The sound of the LA Master Chorale in Disney Concert Hall is simply extraordinary, and to hear the breadth and depth of this unique musical tradition performed by LA’s best chamber singers was an experience to remember.
Grant Gershon, celebrating his 10th year as director of the Master Chorale, brought his unique expertise with French repertoire to the podium Sunday, Nov. 7, with a program of a cappella works that juxtaposed the sacred and chanson styles of the 16th and 20th centuries.
Ravel’s Trois Chansons were inspired. Gershon and the singers, especially soprano Harriet Fraser, effectively evoked the feelings of angst and whimsy. The text was written by Ravel himself as he waited to enter the First World War, and its chanson roots tap the characteristic shifting meters and delicate contrapuntal style of his tradition. Fraser was magnificent in her moving interpretation of “Trois beaux oiseaux du Paradis.” Her plaintive tone over the speechless choral background was affective in an eerie way.
The 16th-century chansons were fun for all. The delightful Et la la la (Ninot le Petit) immediately heralded a new genre for the rest of the night, and the naughty in the audience surely enjoyed Pierre Passereau’s Il est bel et bon. The vocal control and detail to articulation were ever-present in the wordplay and made for a delightful, crisp effect.
A highpoint of the evening were the “all-time hits” of the 16th-century chanson industry — Claudin de Sermisy’s setting of Martin menait son pourceau by Clément Marot and, of course, Janequin’s Le Chant des Oiseaux (whose “birds” were fun to hear) — a technical and artistic triumph, and delightful music.
In the first half of the program, Gershon intertwined the centuries in a unique arrangement to compare the music across the eons. I would have favored a less academic approach, especially wanting to hear the 1960s Duruflé intact; but then the Josquin Mass could pale in a venue this size. Then again, the venue is the best musical “church” Josquin could have hoped for, and the promise of the evening was immediately obvious in opening with Duruflé’s familiar Ubi caritas (“Where charity and love are, there is God”).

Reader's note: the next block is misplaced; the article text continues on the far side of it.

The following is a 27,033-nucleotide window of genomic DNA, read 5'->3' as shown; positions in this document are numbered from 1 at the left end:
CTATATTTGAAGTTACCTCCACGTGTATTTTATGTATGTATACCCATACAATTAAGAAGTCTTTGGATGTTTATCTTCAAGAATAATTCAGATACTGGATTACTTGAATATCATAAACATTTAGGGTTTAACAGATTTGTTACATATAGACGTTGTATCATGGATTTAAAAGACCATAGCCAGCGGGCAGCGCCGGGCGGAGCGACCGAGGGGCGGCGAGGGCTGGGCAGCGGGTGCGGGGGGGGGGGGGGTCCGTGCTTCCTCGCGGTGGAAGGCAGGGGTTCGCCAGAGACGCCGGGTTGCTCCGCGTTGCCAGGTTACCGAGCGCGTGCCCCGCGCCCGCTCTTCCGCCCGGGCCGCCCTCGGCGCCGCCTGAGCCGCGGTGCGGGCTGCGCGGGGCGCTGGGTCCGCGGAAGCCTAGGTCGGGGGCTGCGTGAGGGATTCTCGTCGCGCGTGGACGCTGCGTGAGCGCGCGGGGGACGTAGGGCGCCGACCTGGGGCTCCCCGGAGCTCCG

Gershon’s animated direction found a fluid path through the ever-evolving meters and intricate counterpoint to connect us with a beautifully prosodic language of rhythm. The sopranos and altos were super in “Tota pulchra es” (“You are all-beautiful”), and the emphatically rhythmic climax of “Tu es Petrus” (“You are Peter”) was joyfully animated and stood out among the works of the first half of the program. The singers evoked a comfortable sensation of peace and serenity with the “Tantum ergo.” The music gently drew our attention with its sustained voices and rudimentary harmony. Gershon led a calming ebb and flow that dissipated into the low-pitched resonance of the final breath of the amen — it left me stilled in a unique moment.
The beautiful cadences heard throughout the evening, each and every time, captured my attention. Each was skillfully executed, often ending pianissimo in perfectly hollow intervals that resonated delicately and persistently in the acoustical bliss of our Hall.
Josquin’s 1510 Marian mass, Missa de Beata Virgine, was beautifully sung, so much so, that I can only imagine what its effect may have been on worshipers in situ. The surprising modal minor cadence of the Credo was a vivid standout moment in context and the intonation was perfect. The Sanctus was hauntingly beautiful as the five voice parts sang continuously without typical phrasing; yet the overall effect was one of lightness in the face of an intentional harmonic purity. In contrast, in the closing Agnus Dei, the chant was footloose and the treatment was akin to his chansons, which made for a great segue to the delightful chansons of the second half of the program.
The night concluded with Ravel’s rhythmic Ronde. The Chorale was rousing in its rise to our frenetic sendoff. The enthusiastic audience called Gershon back repeatedly, and the encore reprise of Il est bel et bon was a sweet gestural goodbye peck. A wonderful experience. Bravo!